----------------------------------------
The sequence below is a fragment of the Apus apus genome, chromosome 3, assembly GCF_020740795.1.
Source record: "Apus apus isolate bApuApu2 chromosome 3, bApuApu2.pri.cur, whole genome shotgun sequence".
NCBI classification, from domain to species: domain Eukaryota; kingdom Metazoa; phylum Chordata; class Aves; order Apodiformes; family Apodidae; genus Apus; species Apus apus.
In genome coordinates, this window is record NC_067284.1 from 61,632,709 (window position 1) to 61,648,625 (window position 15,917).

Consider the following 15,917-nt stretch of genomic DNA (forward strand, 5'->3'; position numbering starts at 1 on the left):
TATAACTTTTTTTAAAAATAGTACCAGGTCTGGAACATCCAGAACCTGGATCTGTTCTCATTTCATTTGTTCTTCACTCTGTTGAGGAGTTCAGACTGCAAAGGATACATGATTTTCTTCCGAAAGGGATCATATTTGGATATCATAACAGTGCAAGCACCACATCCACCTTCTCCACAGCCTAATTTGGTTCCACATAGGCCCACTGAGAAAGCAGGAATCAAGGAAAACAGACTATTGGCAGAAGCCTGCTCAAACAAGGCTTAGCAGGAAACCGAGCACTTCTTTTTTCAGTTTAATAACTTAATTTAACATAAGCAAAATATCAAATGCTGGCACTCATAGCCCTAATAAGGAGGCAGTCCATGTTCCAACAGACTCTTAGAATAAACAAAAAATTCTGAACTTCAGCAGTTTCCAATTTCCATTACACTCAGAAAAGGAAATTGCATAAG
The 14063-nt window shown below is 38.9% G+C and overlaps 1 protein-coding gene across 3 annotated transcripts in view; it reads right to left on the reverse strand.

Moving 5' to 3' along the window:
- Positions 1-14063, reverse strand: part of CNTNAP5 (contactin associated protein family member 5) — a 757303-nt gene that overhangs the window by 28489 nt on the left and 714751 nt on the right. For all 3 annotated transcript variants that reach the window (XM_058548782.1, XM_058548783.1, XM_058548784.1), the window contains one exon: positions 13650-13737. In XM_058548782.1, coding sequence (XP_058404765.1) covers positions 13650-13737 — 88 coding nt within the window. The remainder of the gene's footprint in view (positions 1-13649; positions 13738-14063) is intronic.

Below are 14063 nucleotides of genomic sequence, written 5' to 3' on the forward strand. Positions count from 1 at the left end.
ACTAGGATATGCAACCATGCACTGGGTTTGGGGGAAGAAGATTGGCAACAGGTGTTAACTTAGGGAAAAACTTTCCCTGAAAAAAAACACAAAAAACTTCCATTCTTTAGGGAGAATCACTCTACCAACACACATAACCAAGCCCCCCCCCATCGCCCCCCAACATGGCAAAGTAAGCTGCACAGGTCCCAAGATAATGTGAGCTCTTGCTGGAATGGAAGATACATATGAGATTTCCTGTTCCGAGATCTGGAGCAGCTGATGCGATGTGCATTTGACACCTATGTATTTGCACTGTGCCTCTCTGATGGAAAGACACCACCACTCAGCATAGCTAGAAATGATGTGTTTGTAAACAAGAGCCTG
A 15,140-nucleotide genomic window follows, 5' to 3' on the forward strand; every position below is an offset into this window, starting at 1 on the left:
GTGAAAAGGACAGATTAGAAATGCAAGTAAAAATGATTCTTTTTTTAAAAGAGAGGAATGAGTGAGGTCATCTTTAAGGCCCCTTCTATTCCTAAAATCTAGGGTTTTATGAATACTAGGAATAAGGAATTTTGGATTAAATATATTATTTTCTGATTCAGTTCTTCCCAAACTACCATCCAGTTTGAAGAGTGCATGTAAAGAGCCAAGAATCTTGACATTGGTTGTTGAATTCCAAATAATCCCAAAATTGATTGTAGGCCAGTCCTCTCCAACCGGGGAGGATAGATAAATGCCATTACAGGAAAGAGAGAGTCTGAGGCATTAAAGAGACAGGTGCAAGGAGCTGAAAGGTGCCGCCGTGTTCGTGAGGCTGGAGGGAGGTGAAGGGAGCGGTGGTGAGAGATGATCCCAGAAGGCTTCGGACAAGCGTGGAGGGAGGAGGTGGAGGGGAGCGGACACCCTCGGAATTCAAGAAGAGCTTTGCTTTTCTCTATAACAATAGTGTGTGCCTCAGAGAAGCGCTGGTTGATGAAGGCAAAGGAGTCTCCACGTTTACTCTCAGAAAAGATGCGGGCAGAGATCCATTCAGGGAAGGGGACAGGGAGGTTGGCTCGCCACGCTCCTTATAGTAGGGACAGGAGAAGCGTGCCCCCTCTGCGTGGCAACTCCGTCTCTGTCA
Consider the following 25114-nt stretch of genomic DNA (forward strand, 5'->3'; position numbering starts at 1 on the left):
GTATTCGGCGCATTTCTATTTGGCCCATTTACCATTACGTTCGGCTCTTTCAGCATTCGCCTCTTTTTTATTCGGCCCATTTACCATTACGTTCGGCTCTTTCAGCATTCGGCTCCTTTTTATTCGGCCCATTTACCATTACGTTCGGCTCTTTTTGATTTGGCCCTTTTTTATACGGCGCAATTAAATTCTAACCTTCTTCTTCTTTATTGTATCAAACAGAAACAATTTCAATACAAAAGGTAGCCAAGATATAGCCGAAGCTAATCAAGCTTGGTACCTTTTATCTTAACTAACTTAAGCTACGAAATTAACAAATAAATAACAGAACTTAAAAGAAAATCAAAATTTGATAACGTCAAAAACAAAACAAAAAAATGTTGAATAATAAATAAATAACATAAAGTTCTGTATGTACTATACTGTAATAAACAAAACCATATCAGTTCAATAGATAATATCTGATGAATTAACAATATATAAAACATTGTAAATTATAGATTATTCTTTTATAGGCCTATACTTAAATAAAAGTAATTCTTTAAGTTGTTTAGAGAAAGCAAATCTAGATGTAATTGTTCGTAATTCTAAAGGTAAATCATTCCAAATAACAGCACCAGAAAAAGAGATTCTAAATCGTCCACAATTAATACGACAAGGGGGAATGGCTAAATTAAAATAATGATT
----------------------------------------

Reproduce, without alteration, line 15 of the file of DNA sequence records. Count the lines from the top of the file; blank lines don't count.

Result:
GTATTCGGCGCATTTCTATTTGGCCCATTTACCATTACGTTCGGCTCTTTCAGCATTCGCCTCTTTTTTATTCGGCCCATTTACCATTACGTTCGGCTCTTTCAGCATTCGGCTCCTTTTTATTCGGCCCATTTACCATTACGTTCGGCTCTTTTTGATTTGGCCCTTTTTTATACGGCGCAATTAAATTCTAACCTTCTTCTTCTTTATTGTATCAAACAGAAACAATTTCAATACAAAAGGTAGCCAAGATATAGCCGAAGCTAATCAAGCTTGGTACCTTTTATCTTAACTAACTTAAGCTACGAAATTAACAAATAAATAACAGAACTTAAAAGAAAATCAAAATTTGATAACGTCAAAAACAAAACAAAAAAATGTTGAATAATAAATAAATAACATAAAGTTCTGTATGTACTATACTGTAATAAACAAAACCATATCAGTTCAATAGATAATATCTGATGAATTAACAATATATAAAACATTGTAAATTATAGATTATTCTTTTATAGGCCTATACTTAAATAAAAGTAATTCTTTAAGTTGTTTAGAGAAAGCAAATCTAGATGTAATTGTTCGTAATTCTAAAGGTAAATCATTCCAAATAACAGCACCAGAAAAAGAGATTCTAAATCGTCCACAATTAATACGACAAGGGGGAATGGCTAAATTAAAATAATGATT